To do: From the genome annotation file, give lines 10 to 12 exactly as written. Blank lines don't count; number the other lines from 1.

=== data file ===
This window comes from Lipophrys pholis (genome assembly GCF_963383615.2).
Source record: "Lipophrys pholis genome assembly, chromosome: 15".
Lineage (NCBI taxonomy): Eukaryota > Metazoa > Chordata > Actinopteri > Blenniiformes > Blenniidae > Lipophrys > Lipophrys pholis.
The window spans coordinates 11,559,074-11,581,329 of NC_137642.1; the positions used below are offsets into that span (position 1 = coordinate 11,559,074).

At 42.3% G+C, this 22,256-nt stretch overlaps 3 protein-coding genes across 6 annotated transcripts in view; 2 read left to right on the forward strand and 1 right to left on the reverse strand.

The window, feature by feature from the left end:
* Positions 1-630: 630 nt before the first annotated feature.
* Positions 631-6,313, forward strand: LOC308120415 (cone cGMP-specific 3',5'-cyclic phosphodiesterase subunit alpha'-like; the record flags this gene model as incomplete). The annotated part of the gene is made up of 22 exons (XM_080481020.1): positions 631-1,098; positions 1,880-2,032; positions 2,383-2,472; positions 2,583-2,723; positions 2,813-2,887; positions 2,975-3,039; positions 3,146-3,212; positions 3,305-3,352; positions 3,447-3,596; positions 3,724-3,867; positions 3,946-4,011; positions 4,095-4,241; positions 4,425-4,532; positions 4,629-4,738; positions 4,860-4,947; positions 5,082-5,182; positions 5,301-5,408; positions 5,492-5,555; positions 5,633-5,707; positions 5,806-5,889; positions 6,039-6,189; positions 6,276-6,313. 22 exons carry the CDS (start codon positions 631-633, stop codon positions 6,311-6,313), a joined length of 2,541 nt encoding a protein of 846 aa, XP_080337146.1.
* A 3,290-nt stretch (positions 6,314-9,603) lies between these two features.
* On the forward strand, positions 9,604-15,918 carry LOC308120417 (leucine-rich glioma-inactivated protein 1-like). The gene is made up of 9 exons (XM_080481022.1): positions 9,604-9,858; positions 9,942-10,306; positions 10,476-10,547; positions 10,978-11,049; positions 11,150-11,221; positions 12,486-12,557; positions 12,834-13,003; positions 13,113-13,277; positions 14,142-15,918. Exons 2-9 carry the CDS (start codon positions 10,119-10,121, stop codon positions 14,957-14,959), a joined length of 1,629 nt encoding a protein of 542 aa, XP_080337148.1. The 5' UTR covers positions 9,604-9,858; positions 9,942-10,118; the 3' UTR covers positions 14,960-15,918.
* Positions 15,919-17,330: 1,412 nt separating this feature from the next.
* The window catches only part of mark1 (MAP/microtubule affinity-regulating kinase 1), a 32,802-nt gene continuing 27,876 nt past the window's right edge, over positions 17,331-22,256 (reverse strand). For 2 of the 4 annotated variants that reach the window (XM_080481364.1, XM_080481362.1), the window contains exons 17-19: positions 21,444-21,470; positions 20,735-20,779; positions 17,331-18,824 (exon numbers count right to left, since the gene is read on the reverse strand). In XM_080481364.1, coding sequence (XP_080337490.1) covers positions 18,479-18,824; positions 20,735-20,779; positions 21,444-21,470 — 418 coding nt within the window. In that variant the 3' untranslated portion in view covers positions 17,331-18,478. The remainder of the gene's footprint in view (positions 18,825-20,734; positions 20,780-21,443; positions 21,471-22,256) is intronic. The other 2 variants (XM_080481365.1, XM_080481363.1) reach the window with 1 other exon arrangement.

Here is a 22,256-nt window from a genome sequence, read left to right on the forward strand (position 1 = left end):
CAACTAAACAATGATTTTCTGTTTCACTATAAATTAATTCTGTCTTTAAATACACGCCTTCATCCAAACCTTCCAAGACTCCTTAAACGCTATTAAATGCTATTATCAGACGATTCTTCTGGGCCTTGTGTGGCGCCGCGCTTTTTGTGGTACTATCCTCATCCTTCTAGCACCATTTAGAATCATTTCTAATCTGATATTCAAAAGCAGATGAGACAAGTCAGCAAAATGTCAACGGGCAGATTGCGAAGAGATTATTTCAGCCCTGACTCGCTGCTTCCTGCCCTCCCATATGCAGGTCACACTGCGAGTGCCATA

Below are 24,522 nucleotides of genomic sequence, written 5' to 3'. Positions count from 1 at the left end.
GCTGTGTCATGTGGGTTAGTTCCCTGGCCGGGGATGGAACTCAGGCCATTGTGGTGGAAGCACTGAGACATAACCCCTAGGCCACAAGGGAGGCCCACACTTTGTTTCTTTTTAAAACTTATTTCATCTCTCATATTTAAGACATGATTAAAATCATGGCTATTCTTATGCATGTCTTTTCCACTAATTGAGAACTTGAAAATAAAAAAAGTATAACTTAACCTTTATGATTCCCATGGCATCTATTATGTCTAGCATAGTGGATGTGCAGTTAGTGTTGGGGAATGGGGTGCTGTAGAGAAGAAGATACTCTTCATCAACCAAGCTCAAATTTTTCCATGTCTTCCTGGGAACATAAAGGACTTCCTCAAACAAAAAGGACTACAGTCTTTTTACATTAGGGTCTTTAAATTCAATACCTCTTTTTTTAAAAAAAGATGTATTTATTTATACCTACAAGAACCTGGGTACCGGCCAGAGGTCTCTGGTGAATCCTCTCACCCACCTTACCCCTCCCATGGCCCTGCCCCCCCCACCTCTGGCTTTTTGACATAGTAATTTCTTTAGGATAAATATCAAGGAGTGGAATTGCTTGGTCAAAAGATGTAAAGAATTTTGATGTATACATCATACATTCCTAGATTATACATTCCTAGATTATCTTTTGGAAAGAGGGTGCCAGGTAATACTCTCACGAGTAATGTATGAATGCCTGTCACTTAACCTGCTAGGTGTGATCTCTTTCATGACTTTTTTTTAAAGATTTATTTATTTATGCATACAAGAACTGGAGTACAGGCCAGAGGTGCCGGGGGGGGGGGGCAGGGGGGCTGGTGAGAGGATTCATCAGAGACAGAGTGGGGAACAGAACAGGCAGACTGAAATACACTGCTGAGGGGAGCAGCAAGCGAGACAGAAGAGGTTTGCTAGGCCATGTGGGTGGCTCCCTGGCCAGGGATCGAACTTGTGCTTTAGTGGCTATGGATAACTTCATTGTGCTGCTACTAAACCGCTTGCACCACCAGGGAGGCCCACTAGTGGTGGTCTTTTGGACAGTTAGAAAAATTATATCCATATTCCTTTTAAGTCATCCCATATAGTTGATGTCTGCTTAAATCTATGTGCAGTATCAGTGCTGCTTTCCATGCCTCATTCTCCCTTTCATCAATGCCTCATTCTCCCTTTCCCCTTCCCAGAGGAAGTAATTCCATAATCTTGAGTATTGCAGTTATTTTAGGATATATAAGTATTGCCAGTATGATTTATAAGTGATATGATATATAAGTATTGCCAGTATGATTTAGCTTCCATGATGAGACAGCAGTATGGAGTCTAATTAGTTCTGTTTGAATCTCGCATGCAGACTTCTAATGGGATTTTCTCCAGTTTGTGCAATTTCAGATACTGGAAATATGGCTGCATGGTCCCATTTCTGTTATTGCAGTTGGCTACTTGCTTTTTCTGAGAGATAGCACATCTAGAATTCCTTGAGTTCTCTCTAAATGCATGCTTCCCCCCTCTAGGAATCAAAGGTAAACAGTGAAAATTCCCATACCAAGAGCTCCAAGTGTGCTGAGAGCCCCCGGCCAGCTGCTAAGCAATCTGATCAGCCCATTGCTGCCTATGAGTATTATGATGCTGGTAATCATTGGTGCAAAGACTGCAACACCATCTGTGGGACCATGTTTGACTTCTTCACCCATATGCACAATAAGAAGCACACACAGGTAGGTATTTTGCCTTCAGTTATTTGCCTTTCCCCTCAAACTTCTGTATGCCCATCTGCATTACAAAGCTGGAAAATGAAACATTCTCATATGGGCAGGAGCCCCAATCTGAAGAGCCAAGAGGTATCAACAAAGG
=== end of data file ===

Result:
* On the forward strand, positions 9,604-15,918 carry LOC308120417 (leucine-rich glioma-inactivated protein 1-like). The gene is made up of 9 exons (XM_080481022.1): positions 9,604-9,858; positions 9,942-10,306; positions 10,476-10,547; positions 10,978-11,049; positions 11,150-11,221; positions 12,486-12,557; positions 12,834-13,003; positions 13,113-13,277; positions 14,142-15,918. Exons 2-9 carry the CDS (start codon positions 10,119-10,121, stop codon positions 14,957-14,959), a joined length of 1,629 nt encoding a protein of 542 aa, XP_080337148.1. The 5' UTR covers positions 9,604-9,858; positions 9,942-10,118; the 3' UTR covers positions 14,960-15,918.
* Positions 15,919-17,330: 1,412 nt separating this feature from the next.
* The window catches only part of mark1 (MAP/microtubule affinity-regulating kinase 1), a 32,802-nt gene continuing 27,876 nt past the window's right edge, over positions 17,331-22,256 (reverse strand). For 2 of the 4 annotated variants that reach the window (XM_080481364.1, XM_080481362.1), the window contains exons 17-19: positions 21,444-21,470; positions 20,735-20,779; positions 17,331-18,824 (exon numbers count right to left, since the gene is read on the reverse strand). In XM_080481364.1, coding sequence (XP_080337490.1) covers positions 18,479-18,824; positions 20,735-20,779; positions 21,444-21,470 — 418 coding nt within the window. In that variant the 3' untranslated portion in view covers positions 17,331-18,478. The remainder of the gene's footprint in view (positions 18,825-20,734; positions 20,780-21,443; positions 21,471-22,256) is intronic. The other 2 variants (XM_080481365.1, XM_080481363.1) reach the window with 1 other exon arrangement.